Supreme Court Won't Hear Perfect 10's Silly Lawsuit Against Google; Good Ruling Stands

from the phew dept

Perfect 10 has basically made a business out of suing companies claiming copyright abuse. The former publisher of "adult" magazines has gone on a rampage suing tons of companies -- including all the major search engines -- claiming that pointing people to infringing results and showing thumbnails of copyrighted images is infringement itself. For an eye-opening look at Perfect 10, the best read is probably Rapidshare's countersuit from a few years ago, that goes into detail on how the company operates. So far, Perfect 10 has lost almost all of its big cases -- including those against both payment processors and search engines. To be honest, in the long run, Perfect 10 may have done a lot of good in presenting cases that highlight the clear insanity of certain interpretations of copyright law, providing strong and clear precedents from court rulings that have been tremendously useful in other cases.

The lawsuit against Google for showing thumbnails has bounced around for years, with the appeals court saying that showing those thumbnails is fair use -- something those freaking out about Pinterest might want to keep in mind. As it's done before, the Supreme Court has (once again) rejected one of Perfect 10's appeals, meaning that the (strong) lower court ruling stands. Yes, technically, it only applies in the 9th Circuit, but this ruling seems to be one that other courts are willing to cite and use, so hopefully the precedent is considered more widespread. While it would have been nice to have a Supreme Court ruling smacking down Perfect 10 and making such a clear fair use ruling apply across the board, for now we'll be happy with just keeping the good 9th Circuit ruling in place.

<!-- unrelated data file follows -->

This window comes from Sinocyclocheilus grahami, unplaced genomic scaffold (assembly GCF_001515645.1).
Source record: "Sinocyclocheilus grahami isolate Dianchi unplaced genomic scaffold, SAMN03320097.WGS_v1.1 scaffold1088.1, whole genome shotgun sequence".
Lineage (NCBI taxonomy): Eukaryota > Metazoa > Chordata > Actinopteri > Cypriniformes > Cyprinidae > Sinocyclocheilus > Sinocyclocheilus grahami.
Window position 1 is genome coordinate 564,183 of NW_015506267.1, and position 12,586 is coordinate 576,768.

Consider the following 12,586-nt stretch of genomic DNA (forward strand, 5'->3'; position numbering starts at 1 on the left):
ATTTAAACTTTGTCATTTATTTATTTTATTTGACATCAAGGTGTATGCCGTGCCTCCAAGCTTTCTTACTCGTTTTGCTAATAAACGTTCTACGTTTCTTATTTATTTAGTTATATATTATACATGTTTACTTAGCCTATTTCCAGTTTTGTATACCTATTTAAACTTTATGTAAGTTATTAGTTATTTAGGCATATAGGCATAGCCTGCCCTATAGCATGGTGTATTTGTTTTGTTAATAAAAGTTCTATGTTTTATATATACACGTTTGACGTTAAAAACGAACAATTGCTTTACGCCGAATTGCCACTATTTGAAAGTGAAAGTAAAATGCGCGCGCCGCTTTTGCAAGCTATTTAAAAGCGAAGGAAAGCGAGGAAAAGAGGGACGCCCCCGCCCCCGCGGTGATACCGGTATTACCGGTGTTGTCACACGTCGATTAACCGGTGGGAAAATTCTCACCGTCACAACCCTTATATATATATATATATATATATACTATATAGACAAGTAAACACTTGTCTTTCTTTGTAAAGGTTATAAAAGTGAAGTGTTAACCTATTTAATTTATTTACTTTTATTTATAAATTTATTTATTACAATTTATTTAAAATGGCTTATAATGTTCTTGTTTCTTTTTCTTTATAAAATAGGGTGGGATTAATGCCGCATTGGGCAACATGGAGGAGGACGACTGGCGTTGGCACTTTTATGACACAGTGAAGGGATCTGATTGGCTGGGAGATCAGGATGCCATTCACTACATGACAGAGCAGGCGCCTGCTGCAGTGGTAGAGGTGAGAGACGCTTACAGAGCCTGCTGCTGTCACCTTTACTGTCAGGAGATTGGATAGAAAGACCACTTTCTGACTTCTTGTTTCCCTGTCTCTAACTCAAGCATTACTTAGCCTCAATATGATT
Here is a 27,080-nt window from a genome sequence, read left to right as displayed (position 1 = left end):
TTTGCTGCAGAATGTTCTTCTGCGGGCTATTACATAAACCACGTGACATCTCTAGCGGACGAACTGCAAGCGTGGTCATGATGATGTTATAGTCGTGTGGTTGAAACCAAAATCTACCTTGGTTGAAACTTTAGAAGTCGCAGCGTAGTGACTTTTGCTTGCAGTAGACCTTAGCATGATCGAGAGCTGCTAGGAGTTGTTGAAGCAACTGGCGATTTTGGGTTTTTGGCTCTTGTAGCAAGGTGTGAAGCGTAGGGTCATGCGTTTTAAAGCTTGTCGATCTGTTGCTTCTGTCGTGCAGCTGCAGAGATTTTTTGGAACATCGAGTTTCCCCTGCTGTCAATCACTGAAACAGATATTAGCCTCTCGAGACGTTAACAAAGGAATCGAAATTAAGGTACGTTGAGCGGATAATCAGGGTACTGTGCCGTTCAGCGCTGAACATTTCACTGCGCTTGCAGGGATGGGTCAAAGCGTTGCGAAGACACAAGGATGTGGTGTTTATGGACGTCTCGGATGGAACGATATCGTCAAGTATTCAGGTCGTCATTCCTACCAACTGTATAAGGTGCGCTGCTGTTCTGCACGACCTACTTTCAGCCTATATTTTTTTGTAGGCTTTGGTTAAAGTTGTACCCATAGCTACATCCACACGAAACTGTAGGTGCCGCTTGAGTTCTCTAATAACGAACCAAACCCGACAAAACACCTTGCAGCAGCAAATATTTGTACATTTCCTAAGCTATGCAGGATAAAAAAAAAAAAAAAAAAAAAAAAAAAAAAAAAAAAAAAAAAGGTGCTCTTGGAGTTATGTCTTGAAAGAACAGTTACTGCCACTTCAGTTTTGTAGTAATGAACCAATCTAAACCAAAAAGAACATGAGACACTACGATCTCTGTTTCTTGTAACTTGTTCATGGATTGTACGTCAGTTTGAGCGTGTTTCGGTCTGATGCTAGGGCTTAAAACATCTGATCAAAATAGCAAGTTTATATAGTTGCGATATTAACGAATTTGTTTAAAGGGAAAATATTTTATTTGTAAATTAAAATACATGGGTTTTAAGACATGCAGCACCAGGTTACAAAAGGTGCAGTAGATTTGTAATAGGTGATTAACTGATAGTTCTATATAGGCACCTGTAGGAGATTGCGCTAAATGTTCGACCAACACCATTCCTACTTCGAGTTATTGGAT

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  1. identicon
    Anonymous Coward, 6 Mar 2012 @ 1:25pm

    By the way, Mike. If you actually did any research at all before posting stuff like this, you'd know that the issue being appealed to the Supreme Court was only whether irreparable harm can be presumed on a motion for preliminary injunction.

    You say:

    As it's done before, the Supreme Court has (once again) rejected one of Perfect 10's appeals, meaning that the (strong) lower court ruling stands. Yes, technically, it only applies in the 9th Circuit, but this ruling seems to be one that other courts are willing to cite and use, so hopefully the precedent is considered more widespread. While it would have been nice to have a Supreme Court ruling smacking down Perfect 10 and making such a clear fair use ruling apply across the board, for now we'll be happy with just keeping the good 9th Circuit ruling in place.

    This demonstrates your complete confusion about what the appeal to the Supreme Court was even about--news flash, it wasn't about fair use.

    From the petition for cert., here's the question presented: "Did this Court's decision in eBay Inc. v. MercExchange, L.L.C., 547 U.S. 388 (2006), overrule established precedent in virtually every circuit, that a showing of likelihood of success on the merits in a copyright infringement claim raises a presumption of irreparable harm for purposes of obtaining a preliminary injunction?"

    Nothing about fair use, Mike. Wow! It's almost like Mike just makes it up! Shocker.

    You say:

    So far, Perfect 10 has lost almost all of its big cases -- including those against both payment processors and search engines.

    The lawsuit against Google is still ongoing. A jury trial is scheduled for early 2013. Once again, you jump the gun.

    It scares me that anyone listens to you or takes you seriously, when it's so clear to me that you just make shit up and don't do your homework.

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